Human body … and water need

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Since our Prime Minister is a graduate of Harvard University, it is important to pay attention to the health advice issued by this university’s periodicals.

There is no definitive answer about the amount of water that the body needs daily. There are differences between the need of men and women, the nature of their work, and the nature of the atmosphere in which they live, but the number closest to health came from the “American” National Academy of Medicine, which stated that healthy men usually maintain water and moisturize their bodies by drinking at least three liters (about 13 cups) of water daily, and for women, 2.2 liters of water (or 9 cups) daily.

Dr. Hans says, most people do not follow this recommendation, and we find that they are fine. A nephrologist at the University of Pennsylvania Hospital, who specializes in hydration, says water helps us get rid of waste, maintain blood pressure, and regulate body temperature, and some people need water more than others.

Those who exert physical effort, or who exercise, lose more water through sweat, and they urgently need to replace it. An emergency medicine specialist at Northwestern Medicine and the nation’s Chief Medical Officer, says people may also need to drink more water if they have larger bodies or more muscle mass, or have loose stools. Also, pregnant or breastfeeding women, or those who have kidney stones, or suffer from frequent urinary tract infections, need to drink more water than others.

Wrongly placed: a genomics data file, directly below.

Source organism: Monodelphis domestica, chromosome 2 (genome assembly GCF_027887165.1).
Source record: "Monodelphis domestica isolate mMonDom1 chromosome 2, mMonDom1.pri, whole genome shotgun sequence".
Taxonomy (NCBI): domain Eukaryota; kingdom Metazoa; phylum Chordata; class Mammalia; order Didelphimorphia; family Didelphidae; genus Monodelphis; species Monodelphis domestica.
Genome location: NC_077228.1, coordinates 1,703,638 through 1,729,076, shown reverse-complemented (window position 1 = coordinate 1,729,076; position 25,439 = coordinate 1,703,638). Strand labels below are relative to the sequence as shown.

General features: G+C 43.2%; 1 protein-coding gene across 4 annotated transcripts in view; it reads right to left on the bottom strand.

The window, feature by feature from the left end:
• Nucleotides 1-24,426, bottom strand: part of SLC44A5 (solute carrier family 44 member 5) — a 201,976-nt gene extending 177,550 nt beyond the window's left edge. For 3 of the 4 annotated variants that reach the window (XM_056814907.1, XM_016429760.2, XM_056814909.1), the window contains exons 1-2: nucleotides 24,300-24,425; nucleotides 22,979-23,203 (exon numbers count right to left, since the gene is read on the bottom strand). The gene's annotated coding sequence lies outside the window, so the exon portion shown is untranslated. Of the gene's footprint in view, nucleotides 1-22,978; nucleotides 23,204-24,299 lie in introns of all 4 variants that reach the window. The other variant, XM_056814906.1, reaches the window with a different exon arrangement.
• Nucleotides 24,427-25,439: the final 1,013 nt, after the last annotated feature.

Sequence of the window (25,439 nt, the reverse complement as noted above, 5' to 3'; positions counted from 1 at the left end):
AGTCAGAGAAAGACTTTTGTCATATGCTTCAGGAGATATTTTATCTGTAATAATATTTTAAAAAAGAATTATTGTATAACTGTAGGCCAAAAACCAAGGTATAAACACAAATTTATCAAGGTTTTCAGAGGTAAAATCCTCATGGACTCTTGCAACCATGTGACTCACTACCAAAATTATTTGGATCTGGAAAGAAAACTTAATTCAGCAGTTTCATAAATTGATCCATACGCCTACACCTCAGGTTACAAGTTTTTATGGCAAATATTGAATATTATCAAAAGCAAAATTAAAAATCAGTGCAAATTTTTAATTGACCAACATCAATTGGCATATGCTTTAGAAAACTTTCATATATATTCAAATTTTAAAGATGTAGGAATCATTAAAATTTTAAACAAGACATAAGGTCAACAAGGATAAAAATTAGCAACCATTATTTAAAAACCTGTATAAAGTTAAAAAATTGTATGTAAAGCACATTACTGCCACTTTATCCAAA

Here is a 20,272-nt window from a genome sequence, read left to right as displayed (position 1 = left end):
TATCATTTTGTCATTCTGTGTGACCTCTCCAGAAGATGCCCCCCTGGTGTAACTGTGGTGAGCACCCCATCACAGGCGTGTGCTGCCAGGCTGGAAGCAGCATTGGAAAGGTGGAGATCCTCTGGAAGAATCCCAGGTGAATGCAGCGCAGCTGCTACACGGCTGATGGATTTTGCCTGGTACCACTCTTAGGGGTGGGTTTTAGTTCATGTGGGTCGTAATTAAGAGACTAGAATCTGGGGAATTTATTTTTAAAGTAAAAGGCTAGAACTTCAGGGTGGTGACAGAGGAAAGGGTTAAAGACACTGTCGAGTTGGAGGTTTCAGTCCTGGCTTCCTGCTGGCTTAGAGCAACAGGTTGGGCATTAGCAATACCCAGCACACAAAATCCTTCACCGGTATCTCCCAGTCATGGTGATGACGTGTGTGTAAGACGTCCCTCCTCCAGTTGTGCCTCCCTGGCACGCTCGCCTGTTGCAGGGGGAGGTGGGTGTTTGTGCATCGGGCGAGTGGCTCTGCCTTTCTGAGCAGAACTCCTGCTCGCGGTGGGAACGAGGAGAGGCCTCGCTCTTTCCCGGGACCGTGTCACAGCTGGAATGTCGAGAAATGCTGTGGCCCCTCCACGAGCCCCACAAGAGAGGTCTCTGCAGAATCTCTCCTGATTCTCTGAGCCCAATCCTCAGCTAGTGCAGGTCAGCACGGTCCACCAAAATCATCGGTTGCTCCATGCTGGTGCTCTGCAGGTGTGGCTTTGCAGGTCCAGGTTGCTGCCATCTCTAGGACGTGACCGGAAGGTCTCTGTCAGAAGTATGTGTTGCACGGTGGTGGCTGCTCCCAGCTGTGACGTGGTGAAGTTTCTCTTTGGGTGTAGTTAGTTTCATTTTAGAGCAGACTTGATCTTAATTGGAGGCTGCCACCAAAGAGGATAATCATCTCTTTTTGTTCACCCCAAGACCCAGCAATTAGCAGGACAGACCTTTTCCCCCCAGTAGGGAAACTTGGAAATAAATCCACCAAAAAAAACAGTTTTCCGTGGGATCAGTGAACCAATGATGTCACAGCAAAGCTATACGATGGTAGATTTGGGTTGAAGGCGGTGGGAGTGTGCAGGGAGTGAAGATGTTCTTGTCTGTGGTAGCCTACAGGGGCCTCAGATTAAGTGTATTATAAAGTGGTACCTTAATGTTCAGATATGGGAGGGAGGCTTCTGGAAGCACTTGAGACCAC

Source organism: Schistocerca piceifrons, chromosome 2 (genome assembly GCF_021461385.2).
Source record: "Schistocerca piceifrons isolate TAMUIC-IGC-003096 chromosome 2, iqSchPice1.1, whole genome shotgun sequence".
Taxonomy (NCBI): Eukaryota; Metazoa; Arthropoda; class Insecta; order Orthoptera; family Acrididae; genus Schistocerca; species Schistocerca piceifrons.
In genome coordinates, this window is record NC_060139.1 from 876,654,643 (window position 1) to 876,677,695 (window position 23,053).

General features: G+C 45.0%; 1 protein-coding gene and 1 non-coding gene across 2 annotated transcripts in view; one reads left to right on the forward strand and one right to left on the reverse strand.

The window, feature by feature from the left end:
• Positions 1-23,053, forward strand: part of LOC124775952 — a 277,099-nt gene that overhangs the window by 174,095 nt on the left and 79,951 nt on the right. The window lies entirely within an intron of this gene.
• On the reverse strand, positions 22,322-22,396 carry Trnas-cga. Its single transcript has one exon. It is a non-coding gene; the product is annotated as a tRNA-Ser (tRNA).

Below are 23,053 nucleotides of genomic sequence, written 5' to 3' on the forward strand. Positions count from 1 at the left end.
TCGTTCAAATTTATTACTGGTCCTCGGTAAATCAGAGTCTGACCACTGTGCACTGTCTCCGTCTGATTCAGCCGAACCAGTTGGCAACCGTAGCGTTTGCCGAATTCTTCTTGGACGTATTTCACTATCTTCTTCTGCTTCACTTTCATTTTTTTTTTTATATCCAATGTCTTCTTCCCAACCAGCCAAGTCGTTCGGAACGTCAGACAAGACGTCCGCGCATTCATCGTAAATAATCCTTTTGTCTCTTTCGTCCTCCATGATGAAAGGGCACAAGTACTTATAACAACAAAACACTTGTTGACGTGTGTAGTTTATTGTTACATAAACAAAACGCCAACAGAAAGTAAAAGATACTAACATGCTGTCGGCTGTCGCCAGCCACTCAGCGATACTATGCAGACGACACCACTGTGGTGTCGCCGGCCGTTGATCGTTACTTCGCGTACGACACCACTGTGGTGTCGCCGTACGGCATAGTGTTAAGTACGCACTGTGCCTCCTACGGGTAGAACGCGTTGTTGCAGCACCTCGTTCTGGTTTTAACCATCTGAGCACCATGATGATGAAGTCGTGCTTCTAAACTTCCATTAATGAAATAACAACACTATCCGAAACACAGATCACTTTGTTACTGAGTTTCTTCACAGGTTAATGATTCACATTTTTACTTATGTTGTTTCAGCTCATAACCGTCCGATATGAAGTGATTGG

A person’s need for water changes from one period to another, and according to the degree of aging. With age, a person loses muscle and gains fat, and therefore needs to consume a smaller amount of water to maintain healthy tissues. However, some elderly people still do not consume the necessary amount of water because after sixty, their bodies become no longer good at detecting thirst. He explained that the level of dehydration that makes you thirsty at the age of forty may not make you thirsty at the age of eighty.

If you feel thirsty, this is a sign of dehydration, such as feeling constantly cold or dry skin. People who suffer from acute or chronic dehydration may also suffer from headaches or dry eyes.

Since people don’t get water while they sleep, “most people wake up already dehydrated.” Therefore, it is necessary for a person to start his day with a glass of water. It is also okay to add flavors to the water. Coffee and caffeinated drinks are not as hydrating as decaffeinated drinks, as they reduce the kidneys’ ability to absorb water, leading to more water being lost through urine. Alcoholic drinks also cause dehydration.

A person gets 20% of his water need from fruits and vegetables.

The Centers for Disease Control and Prevention advises drinking no more than 48 ounces of water per hour. Also keep in mind that there may be no health benefit to consuming large amounts of water, and it is not advisable to carry very large water bottles with us. The vast majority of people do not need to drink an excessive amount of water in a short time, but rather it is advisable to distribute drinking over the hours of the day.

e-mail: [email protected]

By Ahmad alsarraf

This news has been read 1037 times!

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